Stick Men with Gary Husband – Owari
(MoonJune Records MJR106. Review by Julian Maynard-Smith)
Stick Men is a trio that’s effectively an offshoot of King Crimson, a band whose ancestral roots twist more than a mangrove forest. By Crimson standards, Stick Men’s line-up has been remarkably consistent: since 2010 it’s always been Chapman Stick player Tony Levin (who joined King Crimson in 1981 for the album Discipline), drummer Pat Mastelotto (King Crimson drummer since 1994) and Touch Guitar player Markus Reuter (who replaced Chapman Stick player Michael Bernier three years after the band’s formation in 2007 – the only personnel change in the trio’s history).
The Chapman Stick and Touch Guitar are both exotic but similar guitar-like instruments. Unlike normal guitars where the player frets with one hand and plucks the strings with the other, both the Stick and Touch Guitar are designed for two-handed tapping on the fretboard. The Stick has ten strings ranging from the bass to treble register, and Reuter’s Touch Guitar AU8 is a semi-acoustic eight-string with individual pickups per string designed by Markus Reuter himself. Both instruments offer enormous scope for polyphony and complex sound textures – possibilities further extended by the fact that Mastelotto plays both acoustic and electronic drums and percussion, much like his King Crimson predecessor Bill Bruford.
The King Crimson connections go beyond the fact that two of the Stick Men are long-time members. Their albums and concerts include Crimson tracks, and two live albums recorded in Tokyo included former or current Crimson members: Midori (2015) featured David Cross on violin and keyboards, and Roppongi (2017) the saxophonist and flautist Mel Collins.
And now we have Owari – another Japanese concert, this one recorded in the jazz club Blue Note Nagoya on 28 February 2020. But there are some notable differences from the previous two. First, this concert features the legendary jazz and rock musician Gary Husband, remarkable for never having played in King Crimson and for playing keyboards, which are a rarity in Crimson’s typically guitar-led output. Second, unlike the other live albums, Owari sounds like a studio album with all evidence of an audience airbrushed out; the reason, I suspect, is that Covid-19 turned a sold-out concert into a sparsely attended one, and for driving rock-oriented music like this it’s better to hear no audience than hollow claps from a near-empty club. In fact, it’s a miracle the concert happened at all, because political unrest in Hong Kong then Covid-19 meant that this concert was the only one out of an Asian tour not to be cancelled – symbolically, Owari is Japanese for ‘end’.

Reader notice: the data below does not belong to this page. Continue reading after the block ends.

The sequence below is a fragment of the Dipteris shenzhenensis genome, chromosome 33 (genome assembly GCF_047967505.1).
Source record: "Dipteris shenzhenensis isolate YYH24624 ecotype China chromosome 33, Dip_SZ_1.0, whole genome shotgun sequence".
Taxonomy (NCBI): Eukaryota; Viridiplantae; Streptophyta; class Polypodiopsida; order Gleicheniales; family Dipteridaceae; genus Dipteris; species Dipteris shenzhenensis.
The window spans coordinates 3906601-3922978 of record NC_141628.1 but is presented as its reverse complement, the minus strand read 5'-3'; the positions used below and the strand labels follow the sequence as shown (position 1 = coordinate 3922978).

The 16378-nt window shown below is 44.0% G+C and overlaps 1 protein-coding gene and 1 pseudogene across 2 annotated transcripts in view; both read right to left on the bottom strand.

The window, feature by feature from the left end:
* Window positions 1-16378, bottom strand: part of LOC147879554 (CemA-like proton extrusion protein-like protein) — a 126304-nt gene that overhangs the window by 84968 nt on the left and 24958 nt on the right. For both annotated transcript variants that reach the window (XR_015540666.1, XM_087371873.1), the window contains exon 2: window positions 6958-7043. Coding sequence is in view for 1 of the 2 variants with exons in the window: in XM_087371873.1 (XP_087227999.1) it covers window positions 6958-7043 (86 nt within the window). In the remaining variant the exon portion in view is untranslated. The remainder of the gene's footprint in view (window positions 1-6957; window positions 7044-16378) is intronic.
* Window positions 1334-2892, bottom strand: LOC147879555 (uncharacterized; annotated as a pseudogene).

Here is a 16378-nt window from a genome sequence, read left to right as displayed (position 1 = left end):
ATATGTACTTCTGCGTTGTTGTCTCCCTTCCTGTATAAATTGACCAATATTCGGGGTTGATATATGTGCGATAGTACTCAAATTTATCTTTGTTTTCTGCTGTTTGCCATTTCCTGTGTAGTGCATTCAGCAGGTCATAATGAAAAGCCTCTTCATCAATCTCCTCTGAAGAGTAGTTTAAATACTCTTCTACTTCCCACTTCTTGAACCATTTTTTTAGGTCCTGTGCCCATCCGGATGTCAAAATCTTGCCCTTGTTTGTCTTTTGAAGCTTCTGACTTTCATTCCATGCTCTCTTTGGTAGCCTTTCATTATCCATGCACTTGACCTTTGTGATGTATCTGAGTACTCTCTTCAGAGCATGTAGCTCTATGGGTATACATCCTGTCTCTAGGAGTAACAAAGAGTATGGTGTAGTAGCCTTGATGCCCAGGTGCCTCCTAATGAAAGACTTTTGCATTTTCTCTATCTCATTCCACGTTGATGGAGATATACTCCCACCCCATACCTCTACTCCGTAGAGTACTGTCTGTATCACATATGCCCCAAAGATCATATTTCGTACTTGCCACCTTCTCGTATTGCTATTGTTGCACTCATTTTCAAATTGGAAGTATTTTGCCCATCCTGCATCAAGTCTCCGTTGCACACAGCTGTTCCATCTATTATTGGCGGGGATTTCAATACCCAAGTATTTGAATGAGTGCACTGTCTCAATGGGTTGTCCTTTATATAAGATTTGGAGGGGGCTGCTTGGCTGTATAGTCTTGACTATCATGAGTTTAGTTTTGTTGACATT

Considering the band’s tour travails, and the fact the concert was Husband’s first public performance with the band after only a few hours of rehearsal at the sound-check, the results are impressively cohesive – it all sounds like a proper studio album rather than simply a concert sans audience.
Crimson fans will love Larks’ Tongues in Aspic Part II, the abrasive and impasto-thick guitar and driving drums making it much heavier than the Crimson original; and Cusp, with its start-stop rhythms reminiscent of Crimson’s love of unusual time signatures. Stick Men fans will love hearing Prog Noir from the group’s eponymous first album, the only song on Owari and one that made me think of late-period Bowie. Open-minded newcomers will love the contrast of moods, from eerie filmic atmospherics to pounding metal that could silence a foundry. And even though half of the ten tracks (excluding the CD-only bonus track) also appear on Roppongi, Husband’s keyboard contributions alone warrant investing in this album, ranging from film-noir piano plinks on the multi-textured mood piece Hajime, to retro-sounding organ / Rhodes piano jabs on the muscular and funky Schattenhaft, to fluty ripples that start the atmospheric Swimming in T, to wild glissandi on the head-banger Level 5 that closes this most satisfying album.
LINK: Stick Men on Bandcamp
Categories: CD review
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